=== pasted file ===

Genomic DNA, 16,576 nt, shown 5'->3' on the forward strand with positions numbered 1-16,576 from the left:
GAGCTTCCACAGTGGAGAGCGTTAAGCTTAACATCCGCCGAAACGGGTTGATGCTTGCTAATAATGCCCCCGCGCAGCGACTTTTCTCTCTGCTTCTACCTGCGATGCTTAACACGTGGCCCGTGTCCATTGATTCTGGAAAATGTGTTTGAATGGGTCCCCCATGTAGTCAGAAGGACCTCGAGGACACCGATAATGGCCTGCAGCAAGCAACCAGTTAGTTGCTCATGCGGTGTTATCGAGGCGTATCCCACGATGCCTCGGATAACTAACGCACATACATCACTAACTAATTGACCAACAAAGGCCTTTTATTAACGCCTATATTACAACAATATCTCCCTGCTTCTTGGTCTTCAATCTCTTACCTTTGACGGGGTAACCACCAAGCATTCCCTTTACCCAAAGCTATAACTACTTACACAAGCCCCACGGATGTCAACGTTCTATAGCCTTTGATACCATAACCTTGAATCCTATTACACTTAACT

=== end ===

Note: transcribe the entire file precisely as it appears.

Genomic DNA, 16,576 nt, shown 5'->3' on the forward strand with positions numbered 1-16,576 from the left:
GAGCTTCCACAGTGGAGAGCGTTAAGCTTAACATCCGCCGAAACGGGTTGATGCTTGCTAATAATGCCCCCGCGCAGCGACTTTTCTCTCTGCTTCTACCTGCGATGCTTAACACGTGGCCCGTGTCCATTGATTCTGGAAAATGTGTTTGAATGGGTCCCCCATGTAGTCAGAAGGACCTCGAGGACACCGATAATGGCCTGCAGCAAGCAACCAGTTAGTTGCTCATGCGGTGTTATCGAGGCGTATCCCACGATGCCTCGGATAACTAACGCACATACATCACTAACTAATTGACCAACAAAGGCCTTTTATTAACGCCTATATTACAACAATATCTCCCTGCTTCTTGGTCTTCAATCTCTTACCTTTGACGGGGTAACCACCAAGCATTCCCTTTACCCAAAGCTATAACTACTTACACAAGCCCCACGGATGTCAACGTTCTATAGCCTTTGATACCATAACCTTGAATCCTATTACACTTAACT